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Allied Terms accepted: Germany signs Armistice

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This article first appeared on the cover the the November 14, 1918 edition of the Fort Frances Times

With revolution rampant in every province of Germany, her armies hurled back disorganized before the victorious onslaught of the finest and best disciplined soldiers of the world, Germany's once proud war lords admit defeat and in abject humility, agree to the most drastic terms for the armistice. Drastic because Allied Commanders fully realize they are dealing with an enemy whose word of honour is mere hypocrisy, and conditions that make resumption of hostilities an impossibility must be exacted.

The firm refusal of General Foch and his Allied commanders to consider an inter-belligerent conference to discuss terms, has borne fruit in what must be a permanent basis of peace.

Germany's peace envoys on Friday last, conducted through the allied lines blindfolded, had read to them the terms on which armistice would be granted. Given 72 hours to reply, a courier was at once dispatched to Headquarters, and on Monday, the 11th day of November, before the time limit had expired, the conditions were accepted and what will ever be known as “The Great War” was brought to a close. The nearness of the struggle, yet overshadows the full significance of what there was accomplished. The 14 principles as laid down by President Wilson backed up as it will be by the force of a united world, will undoubtedly make a repetition of such a recurrence unthinkable.

Foreseeing, in the acceptance of the terms demanded, their Kaiser and many of his staff sought safety in flight. And in the irony of fate we see the braggart of Europe crawling at the back door of the smallest nation of the old world. To Holland, he is no welcome visitor. The crime for which William Hohenzollern – or Emperor of German – is responsible for, should meet with its due punishment from the civilized world.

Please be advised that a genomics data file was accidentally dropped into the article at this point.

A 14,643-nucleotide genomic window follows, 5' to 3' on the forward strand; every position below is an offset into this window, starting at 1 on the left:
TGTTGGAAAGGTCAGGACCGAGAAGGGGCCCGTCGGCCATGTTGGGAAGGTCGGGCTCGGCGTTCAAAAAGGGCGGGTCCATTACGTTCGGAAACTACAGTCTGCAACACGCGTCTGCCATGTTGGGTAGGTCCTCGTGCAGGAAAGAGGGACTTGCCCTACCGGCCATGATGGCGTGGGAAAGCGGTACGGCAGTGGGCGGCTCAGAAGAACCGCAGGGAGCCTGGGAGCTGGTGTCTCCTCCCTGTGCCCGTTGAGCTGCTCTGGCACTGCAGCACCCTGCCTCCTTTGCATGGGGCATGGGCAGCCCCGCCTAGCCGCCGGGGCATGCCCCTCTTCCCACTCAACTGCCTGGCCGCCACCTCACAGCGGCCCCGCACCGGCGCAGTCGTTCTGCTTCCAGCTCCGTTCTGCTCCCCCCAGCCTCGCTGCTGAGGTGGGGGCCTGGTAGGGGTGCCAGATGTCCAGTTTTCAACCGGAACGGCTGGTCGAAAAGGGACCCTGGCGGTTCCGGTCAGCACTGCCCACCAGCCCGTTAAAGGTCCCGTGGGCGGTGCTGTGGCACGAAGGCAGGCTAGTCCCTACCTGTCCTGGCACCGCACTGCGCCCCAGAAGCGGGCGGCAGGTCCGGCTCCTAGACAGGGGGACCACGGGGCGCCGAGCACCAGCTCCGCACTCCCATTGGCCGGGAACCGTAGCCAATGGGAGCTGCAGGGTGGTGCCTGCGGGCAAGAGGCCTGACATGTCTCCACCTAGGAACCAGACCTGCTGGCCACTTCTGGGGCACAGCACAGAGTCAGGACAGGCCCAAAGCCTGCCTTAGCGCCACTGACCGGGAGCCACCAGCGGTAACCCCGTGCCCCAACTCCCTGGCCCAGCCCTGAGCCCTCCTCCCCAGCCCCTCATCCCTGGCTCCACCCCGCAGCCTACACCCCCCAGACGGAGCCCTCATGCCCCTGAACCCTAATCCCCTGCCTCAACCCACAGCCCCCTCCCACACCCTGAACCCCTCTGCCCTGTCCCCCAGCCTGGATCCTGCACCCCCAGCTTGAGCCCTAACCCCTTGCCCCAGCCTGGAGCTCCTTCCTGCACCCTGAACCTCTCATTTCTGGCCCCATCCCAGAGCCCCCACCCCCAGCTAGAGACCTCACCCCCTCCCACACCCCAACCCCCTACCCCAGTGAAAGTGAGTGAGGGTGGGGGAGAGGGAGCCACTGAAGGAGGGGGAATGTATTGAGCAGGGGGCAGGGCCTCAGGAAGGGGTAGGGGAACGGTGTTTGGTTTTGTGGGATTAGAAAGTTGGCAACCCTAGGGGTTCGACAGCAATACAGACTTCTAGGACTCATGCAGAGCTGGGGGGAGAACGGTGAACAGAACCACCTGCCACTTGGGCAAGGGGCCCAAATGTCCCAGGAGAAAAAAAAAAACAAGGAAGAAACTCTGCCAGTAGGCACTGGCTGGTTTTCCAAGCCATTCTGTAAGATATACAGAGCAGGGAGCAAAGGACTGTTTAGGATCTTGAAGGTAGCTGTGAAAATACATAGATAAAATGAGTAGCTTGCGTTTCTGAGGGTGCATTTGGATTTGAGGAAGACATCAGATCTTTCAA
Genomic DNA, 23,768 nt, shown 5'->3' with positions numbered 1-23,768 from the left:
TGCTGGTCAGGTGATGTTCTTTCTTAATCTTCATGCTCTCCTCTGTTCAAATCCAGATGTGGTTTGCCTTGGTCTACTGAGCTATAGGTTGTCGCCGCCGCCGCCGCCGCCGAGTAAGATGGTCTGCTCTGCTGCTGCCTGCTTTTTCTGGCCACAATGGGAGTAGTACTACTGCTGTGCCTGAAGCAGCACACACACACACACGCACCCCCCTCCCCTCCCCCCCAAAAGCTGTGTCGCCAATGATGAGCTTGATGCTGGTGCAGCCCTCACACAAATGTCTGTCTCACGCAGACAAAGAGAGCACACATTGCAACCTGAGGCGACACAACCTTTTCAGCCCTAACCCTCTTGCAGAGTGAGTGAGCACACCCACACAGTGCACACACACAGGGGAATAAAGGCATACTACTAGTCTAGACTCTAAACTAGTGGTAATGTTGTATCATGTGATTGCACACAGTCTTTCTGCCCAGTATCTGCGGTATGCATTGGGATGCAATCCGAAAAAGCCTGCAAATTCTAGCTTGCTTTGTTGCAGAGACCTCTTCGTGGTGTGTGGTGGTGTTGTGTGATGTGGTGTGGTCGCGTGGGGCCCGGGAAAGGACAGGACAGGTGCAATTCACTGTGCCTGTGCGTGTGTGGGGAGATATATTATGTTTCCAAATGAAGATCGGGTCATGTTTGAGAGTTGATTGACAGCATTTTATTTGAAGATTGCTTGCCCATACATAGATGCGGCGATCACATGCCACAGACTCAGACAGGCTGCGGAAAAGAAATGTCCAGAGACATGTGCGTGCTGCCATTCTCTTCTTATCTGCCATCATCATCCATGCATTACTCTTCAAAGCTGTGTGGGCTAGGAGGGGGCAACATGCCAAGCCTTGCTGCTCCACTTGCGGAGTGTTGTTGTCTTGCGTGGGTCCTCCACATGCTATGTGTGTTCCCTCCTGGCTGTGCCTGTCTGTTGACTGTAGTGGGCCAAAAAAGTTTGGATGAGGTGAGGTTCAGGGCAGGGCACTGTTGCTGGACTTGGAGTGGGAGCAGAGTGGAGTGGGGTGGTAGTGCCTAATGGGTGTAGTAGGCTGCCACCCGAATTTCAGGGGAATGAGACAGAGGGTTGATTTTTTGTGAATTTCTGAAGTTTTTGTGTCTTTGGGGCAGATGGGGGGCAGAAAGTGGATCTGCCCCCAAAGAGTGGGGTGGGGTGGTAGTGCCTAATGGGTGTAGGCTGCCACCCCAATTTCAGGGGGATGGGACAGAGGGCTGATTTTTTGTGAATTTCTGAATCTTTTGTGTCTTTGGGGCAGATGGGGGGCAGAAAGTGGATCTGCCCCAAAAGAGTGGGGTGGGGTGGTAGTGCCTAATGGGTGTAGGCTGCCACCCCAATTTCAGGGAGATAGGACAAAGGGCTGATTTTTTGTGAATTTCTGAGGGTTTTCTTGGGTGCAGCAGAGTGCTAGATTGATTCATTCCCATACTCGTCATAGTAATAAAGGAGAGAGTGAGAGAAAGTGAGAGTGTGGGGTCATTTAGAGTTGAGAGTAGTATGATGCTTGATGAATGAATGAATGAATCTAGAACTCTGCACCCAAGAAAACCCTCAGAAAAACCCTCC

Lack of space forbids us to publish the full text of the allied terms in this issue, but briefly, they are the withdrawal of German armies from all territories invaded, including Alsace and Lorraine. The annulment of the Lifovake treaty. The handing over to the Allied control 5,000 pieces of artillery, 2,000 airplanes, 30,000 machine guns, 3,000 minenwerfer, besides a tremendous amount of war stores and materials. The surrender of practically all her submarine craft, two thirds of her high sea fleet and the occupation by the allied nations of ports and fortifications that would menace the allies in seeing that they are carried into effect. The refunding at once to the countries devastated of all the monies exacted by them and the full restitution for all damage caused by their armies and occupation.

Humiliating as these terms are the difference in the principles of the warring nations could not be more strikingly shown, than in the arrangements that are at once being made for the feeding of the starving peoples of their late enemies, by the allied commanders. Food will be supplied so that to the horrors of bloodshed and anarchy there may not be added to worst of all slow starvation.

Latest reports state that the Kaiser has already been interned by the Dutch authorities and that objection will be taken to his residing in Holland.

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